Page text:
The Kruger houses 114 species of reptile including 3,000 crocodiles, water and land monitors, and a wide variety of snakes.
A number of local snakes are toxic to mammals including humans. The black mamba has a fearsome reputation and folk tales tell of it pursuing people around. This is probably due to the way it moves, standing itself up to one-third of its 3m length and propelling itself forwards with a characteristic swaying motion, at some speed.
Boomslang and Mozambiquan spitting cobras are amongst the snakes able to deliver a remarkable array of venoms which vary in in effect from neurotoxic (suppressing the nervous system and inhibiting breathing), cytotoxic (dissolving skin membranes) to haemotoxic (affecting the blood).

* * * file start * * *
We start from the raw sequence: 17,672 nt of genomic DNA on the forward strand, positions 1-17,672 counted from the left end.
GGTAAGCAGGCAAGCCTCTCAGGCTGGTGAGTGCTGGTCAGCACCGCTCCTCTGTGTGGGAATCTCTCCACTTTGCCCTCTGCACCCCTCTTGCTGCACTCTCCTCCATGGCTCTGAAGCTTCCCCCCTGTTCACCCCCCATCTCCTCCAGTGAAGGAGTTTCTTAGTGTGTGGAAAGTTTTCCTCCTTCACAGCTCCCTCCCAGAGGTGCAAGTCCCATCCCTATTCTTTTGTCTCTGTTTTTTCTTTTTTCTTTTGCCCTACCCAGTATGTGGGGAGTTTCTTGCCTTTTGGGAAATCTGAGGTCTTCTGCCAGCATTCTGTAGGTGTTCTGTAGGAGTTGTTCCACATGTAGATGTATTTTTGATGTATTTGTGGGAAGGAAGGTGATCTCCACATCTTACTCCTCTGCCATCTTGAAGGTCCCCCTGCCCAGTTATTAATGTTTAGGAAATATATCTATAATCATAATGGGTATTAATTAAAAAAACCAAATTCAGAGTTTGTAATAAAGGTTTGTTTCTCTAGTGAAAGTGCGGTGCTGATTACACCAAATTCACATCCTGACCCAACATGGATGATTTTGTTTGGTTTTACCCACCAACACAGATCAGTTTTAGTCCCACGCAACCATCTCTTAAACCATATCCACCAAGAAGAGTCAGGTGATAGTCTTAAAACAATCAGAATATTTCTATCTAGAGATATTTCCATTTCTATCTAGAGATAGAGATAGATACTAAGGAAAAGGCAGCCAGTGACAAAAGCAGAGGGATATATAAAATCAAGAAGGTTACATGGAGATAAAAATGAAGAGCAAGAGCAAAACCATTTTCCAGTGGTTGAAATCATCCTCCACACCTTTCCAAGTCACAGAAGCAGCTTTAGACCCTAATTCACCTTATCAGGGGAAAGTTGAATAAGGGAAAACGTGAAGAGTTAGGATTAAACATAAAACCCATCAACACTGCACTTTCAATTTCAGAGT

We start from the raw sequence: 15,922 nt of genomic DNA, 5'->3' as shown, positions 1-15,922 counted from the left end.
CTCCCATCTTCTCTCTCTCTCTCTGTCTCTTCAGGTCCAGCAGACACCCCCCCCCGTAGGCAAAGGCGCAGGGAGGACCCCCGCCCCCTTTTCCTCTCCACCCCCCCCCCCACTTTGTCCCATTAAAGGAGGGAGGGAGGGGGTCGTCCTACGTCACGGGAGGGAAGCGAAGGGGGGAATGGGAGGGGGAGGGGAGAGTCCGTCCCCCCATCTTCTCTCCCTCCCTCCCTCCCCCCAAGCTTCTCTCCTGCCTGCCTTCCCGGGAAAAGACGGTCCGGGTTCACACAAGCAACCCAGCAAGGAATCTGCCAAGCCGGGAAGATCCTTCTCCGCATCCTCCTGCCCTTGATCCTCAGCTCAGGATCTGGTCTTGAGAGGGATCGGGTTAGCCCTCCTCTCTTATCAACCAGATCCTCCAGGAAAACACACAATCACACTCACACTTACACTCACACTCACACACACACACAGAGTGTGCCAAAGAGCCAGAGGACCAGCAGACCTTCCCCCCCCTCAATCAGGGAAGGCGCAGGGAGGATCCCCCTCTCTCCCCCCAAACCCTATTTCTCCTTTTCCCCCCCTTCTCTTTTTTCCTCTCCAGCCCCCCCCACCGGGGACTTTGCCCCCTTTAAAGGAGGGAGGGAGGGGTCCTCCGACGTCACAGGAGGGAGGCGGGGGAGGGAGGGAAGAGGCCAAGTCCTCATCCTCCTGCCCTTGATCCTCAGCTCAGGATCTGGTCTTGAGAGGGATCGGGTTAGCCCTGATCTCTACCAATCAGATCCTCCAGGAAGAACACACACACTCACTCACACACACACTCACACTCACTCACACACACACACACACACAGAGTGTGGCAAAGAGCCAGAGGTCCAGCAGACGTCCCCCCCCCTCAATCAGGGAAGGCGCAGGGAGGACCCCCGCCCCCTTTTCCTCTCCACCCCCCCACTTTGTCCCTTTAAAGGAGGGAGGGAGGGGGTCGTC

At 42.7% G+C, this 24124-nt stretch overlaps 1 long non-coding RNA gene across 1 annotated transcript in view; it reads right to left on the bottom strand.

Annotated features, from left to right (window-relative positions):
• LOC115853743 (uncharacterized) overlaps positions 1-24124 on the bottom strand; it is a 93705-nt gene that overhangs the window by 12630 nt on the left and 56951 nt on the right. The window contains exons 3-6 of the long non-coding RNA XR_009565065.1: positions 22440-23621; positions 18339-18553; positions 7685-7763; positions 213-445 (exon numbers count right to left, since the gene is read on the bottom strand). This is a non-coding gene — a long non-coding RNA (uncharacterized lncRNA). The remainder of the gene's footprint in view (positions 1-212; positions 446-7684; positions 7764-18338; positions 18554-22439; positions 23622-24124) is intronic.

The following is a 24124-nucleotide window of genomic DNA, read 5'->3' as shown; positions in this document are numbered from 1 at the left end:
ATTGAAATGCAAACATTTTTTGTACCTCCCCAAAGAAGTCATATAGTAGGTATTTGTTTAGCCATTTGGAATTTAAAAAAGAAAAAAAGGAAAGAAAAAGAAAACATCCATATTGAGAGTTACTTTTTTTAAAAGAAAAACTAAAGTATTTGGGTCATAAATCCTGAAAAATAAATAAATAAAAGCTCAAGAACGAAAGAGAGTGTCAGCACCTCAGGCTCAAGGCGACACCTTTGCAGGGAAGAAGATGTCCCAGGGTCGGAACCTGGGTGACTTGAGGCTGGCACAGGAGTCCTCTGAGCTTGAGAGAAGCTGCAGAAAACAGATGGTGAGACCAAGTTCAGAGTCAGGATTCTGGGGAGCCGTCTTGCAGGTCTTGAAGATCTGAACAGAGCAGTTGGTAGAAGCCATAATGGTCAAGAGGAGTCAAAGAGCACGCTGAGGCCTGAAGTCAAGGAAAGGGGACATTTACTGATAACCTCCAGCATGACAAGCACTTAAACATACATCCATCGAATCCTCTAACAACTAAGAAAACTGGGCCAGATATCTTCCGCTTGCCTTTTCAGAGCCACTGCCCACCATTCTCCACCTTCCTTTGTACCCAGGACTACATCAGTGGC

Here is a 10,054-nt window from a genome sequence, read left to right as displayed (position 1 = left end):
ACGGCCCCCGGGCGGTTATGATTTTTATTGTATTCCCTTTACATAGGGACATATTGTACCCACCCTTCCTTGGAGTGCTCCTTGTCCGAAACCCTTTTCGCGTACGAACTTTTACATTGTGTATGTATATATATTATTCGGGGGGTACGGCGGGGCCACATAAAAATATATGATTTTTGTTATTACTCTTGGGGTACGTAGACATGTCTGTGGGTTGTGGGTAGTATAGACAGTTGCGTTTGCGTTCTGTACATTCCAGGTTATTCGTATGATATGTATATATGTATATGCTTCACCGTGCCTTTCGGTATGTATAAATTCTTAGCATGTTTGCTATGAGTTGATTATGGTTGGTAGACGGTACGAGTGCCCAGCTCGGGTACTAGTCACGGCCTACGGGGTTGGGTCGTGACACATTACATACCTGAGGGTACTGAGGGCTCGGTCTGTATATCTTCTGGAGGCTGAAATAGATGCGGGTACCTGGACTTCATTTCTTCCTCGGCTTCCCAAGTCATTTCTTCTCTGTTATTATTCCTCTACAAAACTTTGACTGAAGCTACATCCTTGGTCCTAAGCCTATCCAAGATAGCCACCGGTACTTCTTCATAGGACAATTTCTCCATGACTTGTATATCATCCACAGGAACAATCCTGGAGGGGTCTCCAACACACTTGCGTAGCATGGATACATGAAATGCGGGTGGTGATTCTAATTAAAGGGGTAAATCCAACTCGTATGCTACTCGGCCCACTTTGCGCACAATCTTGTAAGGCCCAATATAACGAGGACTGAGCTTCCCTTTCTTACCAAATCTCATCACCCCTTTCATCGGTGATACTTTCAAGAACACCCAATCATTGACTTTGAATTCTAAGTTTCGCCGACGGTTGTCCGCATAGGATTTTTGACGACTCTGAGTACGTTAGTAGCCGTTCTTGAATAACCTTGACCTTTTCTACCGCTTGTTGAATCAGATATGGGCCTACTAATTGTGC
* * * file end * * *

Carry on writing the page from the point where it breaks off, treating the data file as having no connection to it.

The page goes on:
However, with the exception of puff adders, which are notoriously slow to move away but very quick to strike, people normally only get bitten when attempting to handle or capture snakes.
Visually most impressive, and the only snake you are likely to see, is the African Rock Python, which can grow to an astonishing length and age in the wild. Rather than envenomating its prey, it wraps itself around its victim before constricting and ingesting it. Animals the size of impala or baby zebra can be killed in this way, and such a meal will keep the snake alive for up to a year.
If herpetology (the study of reptiles including snakes) interests you, then we can plan a visit to a superb Kruger reptile park where you will be given a basic introduction and meet some of the local species. Alternatively we can arrange a demonstration visit to your lodge by the owner/ curator, Donald Strydom or one of his staff, in return for a contribution to the upkeep of the centre. They often use such visits as an opportunity to return to the wild snakes that have caused problems in local residents’ homes.